Registration and validation
When an application has been submitted, it will be registered and given a reference number.
A case officer will check the application has all the information we need to validate it.
We aim to complete this check as quickly as possible, however times scales do vary depending on workload and may take up to 2 weeks.
If we have received all the documents we require, the application will be validated and an acknowledgement letter will be sent to the applicant or agent.
If we require additional information, The applicant or agent will be notified and the application will be made invalid. The application process will not start until the requested information is received.
Once an application has been validated, the Council carry out a standard 21 day public consultation on most applications. We write to any properties who share a boundary with the application site, including those opposite. We often put a site notice up near the application site and place an advert in the Express and Star for certain applications.
We also consult the Ward Members and Parish Council of the application site along with relevant consultees who will give us expert advice. For example, County Highways, County Flood Team, Environmental Health, Ecology and Arboricultural experts.
The Council cannot make a decision on the application before the end of the consultation period.
If comments are received after the consultation expiry date, we cannot guarantee that they will be taken into account when the application is determined.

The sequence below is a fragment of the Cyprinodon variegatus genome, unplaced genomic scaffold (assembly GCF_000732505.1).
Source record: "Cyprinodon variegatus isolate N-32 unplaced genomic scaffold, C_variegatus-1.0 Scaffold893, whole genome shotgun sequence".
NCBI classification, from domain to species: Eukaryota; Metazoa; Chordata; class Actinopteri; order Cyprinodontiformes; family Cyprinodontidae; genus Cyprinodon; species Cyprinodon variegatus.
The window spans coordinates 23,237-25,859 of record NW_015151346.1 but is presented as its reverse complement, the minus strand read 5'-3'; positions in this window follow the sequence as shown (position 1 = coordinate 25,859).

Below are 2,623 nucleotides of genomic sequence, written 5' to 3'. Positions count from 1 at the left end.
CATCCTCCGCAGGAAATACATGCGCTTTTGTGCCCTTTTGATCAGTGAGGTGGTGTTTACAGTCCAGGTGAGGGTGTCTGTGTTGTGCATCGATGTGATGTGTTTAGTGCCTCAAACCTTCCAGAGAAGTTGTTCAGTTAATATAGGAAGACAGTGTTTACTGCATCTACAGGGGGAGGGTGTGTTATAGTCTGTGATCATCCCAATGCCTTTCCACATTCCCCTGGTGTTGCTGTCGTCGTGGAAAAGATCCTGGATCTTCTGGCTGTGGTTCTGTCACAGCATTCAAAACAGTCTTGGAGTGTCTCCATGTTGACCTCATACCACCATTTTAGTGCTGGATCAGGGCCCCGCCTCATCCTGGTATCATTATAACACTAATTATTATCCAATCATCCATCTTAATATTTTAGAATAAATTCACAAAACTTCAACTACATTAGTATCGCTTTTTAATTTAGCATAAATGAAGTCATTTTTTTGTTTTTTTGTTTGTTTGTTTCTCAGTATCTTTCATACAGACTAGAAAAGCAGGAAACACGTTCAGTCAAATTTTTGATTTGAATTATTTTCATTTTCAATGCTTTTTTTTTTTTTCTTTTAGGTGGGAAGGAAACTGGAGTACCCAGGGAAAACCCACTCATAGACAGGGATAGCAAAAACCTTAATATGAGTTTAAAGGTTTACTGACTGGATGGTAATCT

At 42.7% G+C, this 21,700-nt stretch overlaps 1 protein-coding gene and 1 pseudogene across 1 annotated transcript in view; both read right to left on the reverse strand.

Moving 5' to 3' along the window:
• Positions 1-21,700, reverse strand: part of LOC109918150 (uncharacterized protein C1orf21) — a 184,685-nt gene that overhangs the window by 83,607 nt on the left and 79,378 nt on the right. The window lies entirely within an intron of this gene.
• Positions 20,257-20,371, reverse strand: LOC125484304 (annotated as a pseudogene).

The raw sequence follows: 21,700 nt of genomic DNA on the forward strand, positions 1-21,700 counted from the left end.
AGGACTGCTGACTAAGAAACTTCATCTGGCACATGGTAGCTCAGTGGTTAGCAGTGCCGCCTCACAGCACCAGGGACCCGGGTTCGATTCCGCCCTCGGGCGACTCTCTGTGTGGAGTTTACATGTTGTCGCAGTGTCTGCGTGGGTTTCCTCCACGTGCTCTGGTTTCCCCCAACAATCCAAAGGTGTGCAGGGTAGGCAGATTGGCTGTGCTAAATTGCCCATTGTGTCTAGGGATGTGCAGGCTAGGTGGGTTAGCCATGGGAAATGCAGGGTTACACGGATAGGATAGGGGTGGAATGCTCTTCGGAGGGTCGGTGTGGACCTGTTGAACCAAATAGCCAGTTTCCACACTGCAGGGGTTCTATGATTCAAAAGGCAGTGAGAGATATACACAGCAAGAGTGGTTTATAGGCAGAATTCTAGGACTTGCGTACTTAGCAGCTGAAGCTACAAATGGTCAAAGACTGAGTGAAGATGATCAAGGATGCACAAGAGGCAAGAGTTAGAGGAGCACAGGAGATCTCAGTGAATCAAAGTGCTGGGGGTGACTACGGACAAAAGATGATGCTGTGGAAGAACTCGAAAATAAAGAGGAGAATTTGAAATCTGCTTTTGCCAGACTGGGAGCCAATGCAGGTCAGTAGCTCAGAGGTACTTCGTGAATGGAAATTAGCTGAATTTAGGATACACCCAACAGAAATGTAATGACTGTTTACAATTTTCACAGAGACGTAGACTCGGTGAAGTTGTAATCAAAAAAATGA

If amendments to the proposal are received, a re consultation may be carried out.
The case officer may need to carry out a site visit to help with their evaluation of the proposal. Officers will also take photographs of the site which form part of the application file.
When the consultations and negotiations have finished, the case officer writes a report about the proposal. In the report, the officer:
- addresses any comments people might have made;
- checks the proposal against our policies;
- finds the most important points for and against the proposal (the 'material considerations');
- decides how important each point is (its 'weight'); and
- recommends approval or refusal.
Applications are determined in one of two ways:
- Delegated Decision – Usually for Householder or Minor applications, a Team Manager checks the report and signs off the decision.
- Planning Committee
Timescales for determination:
- 8 weeks – Householder and Minor Applications.
- 12 weeks – Major Applications.
When a decision has been issued, you will find the decision notice and officer report on Public Access.
The decision notice lists any conditions that apply to make the proposal acceptable and any approved plans or documents.
Some conditions specify the use of the development, while others ask for more detail on an aspect of the proposal. Please read the decision notice carefully as there may be “pre commencement conditions” where further details need to be submitted to the Council before you start work. You can do this by submitting a “Discharge of Conditions” application.
When an application is refused, the decision is explained in the decision notice. The officer report goes into more detail.
The applicant has the right to appeal a refusal, details of how to do this are on the decision notice, however if they feel that they can change the proposal to make it acceptable, a new application can be submitted (with the same proposal description) within a year of the decision date, the second application is free.
Only the applicant can appeal against a planning decision to the Planning Inspectorate.
As a neighbour, you cannot appeal if we approve something you do not like. However, depending on the proposal, you may be able to exercise your rights under other laws, such as the Party Wall Act. We recommend that you seek independent legal advice.
If you think that the Council made a mistake in the way an application was handled you can use our complaints procedure to let us know. However, the Council cannot change a decision after it has been issued. The only way to change a planning decision is to seek a judicial review (JR). Strict time limits apply, and again, you will need independent legal advice.